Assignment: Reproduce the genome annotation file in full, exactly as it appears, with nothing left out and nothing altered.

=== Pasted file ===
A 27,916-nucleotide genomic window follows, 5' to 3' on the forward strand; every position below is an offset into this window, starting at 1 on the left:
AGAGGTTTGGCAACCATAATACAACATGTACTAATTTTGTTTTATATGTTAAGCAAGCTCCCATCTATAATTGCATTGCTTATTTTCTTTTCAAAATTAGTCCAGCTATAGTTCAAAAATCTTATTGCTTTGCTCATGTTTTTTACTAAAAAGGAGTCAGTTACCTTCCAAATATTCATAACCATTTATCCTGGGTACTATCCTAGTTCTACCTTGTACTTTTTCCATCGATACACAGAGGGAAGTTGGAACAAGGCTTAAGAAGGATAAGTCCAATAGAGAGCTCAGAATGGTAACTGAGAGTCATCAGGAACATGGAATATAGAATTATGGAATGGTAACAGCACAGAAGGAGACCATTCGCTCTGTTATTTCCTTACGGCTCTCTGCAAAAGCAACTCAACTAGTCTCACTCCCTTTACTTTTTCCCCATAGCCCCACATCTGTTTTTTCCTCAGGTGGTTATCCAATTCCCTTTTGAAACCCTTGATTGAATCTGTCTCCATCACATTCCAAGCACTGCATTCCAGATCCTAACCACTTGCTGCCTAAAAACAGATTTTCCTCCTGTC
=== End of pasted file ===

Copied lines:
A 27,916-nucleotide genomic window follows, 5' to 3' on the forward strand; every position below is an offset into this window, starting at 1 on the left:
AGAGGTTTGGCAACCATAATACAACATGTACTAATTTTGTTTTATATGTTAAGCAAGCTCCCATCTATAATTGCATTGCTTATTTTCTTTTCAAAATTAGTCCAGCTATAGTTCAAAAATCTTATTGCTTTGCTCATGTTTTTTACTAAAAAGGAGTCAGTTACCTTCCAAATATTCATAACCATTTATCCTGGGTACTATCCTAGTTCTACCTTGTACTTTTTCCATCGATACACAGAGGGAAGTTGGAACAAGGCTTAAGAAGGATAAGTCCAATAGAGAGCTCAGAATGGTAACTGAGAGTCATCAGGAACATGGAATATAGAATTATGGAATGGTAACAGCACAGAAGGAGACCATTCGCTCTGTTATTTCCTTACGGCTCTCTGCAAAAGCAACTCAACTAGTCTCACTCCCTTTACTTTTTCCCCATAGCCCCACATCTGTTTTTTCCTCAGGTGGTTATCCAATTCCCTTTTGAAACCCTTGATTGAATCTGTCTCCATCACATTCCAAGCACTGCATTCCAGATCCTAACCACTTGCTGCCTAAAAACAGATTTTCCTCCTGTC